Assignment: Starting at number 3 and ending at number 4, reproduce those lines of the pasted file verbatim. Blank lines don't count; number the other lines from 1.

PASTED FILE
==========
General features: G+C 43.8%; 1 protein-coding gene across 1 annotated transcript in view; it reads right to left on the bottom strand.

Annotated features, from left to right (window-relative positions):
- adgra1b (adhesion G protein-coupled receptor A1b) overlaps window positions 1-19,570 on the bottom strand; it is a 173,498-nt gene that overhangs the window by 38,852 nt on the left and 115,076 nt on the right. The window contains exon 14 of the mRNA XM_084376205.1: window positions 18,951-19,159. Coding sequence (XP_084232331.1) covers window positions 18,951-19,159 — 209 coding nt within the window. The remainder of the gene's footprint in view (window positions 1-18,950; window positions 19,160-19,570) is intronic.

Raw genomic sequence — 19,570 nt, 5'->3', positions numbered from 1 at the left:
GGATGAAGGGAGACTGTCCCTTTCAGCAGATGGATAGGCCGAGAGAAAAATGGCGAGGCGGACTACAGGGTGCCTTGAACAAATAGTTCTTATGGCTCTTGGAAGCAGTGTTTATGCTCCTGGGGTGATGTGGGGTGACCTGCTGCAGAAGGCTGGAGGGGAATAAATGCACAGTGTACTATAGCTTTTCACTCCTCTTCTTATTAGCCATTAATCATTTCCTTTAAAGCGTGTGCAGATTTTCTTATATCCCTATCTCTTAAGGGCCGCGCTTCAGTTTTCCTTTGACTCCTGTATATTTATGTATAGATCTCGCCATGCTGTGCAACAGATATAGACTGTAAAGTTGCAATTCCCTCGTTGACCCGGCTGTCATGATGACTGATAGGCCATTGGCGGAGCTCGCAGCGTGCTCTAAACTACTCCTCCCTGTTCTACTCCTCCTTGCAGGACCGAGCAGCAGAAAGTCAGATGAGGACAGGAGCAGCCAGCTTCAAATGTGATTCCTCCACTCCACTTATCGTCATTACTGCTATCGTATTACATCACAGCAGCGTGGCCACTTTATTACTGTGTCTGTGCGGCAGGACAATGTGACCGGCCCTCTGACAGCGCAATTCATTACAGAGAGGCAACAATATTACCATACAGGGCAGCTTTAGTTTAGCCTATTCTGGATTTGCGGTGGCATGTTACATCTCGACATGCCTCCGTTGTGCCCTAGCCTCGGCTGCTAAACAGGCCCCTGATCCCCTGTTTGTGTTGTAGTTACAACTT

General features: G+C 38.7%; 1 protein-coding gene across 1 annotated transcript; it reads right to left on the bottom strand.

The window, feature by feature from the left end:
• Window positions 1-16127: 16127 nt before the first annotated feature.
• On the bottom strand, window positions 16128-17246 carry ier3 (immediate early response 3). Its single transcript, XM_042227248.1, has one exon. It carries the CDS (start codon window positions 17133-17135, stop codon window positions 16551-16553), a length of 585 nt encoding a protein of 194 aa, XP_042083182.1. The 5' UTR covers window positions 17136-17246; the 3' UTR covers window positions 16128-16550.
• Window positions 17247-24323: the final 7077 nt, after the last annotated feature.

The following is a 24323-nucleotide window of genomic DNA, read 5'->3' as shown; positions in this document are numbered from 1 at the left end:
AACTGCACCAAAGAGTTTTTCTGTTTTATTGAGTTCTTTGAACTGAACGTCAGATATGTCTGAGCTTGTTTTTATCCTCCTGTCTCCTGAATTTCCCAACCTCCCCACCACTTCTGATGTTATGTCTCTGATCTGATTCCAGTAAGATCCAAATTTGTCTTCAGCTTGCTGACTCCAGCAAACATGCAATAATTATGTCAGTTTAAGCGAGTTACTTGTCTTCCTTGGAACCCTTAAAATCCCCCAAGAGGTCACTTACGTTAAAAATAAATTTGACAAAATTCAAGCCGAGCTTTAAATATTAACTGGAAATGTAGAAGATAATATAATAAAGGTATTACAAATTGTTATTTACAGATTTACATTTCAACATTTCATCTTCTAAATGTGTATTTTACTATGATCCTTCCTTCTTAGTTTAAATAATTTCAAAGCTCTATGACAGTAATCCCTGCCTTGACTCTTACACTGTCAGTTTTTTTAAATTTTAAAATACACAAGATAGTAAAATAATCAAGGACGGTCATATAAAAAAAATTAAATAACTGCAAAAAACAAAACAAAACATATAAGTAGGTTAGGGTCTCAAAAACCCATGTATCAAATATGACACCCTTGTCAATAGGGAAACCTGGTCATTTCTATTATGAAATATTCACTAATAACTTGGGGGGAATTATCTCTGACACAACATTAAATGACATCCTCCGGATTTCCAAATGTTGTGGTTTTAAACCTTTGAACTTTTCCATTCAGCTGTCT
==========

- adgra1b (adhesion G protein-coupled receptor A1b) overlaps window positions 1-19,570 on the bottom strand; it is a 173,498-nt gene that overhangs the window by 38,852 nt on the left and 115,076 nt on the right. The window contains exon 14 of the mRNA XM_084376205.1: window positions 18,951-19,159. Coding sequence (XP_084232331.1) covers window positions 18,951-19,159 — 209 coding nt within the window. The remainder of the gene's footprint in view (window positions 1-18,950; window positions 19,160-19,570) is intronic.

Raw genomic sequence — 19,570 nt, 5'->3', positions numbered from 1 at the left: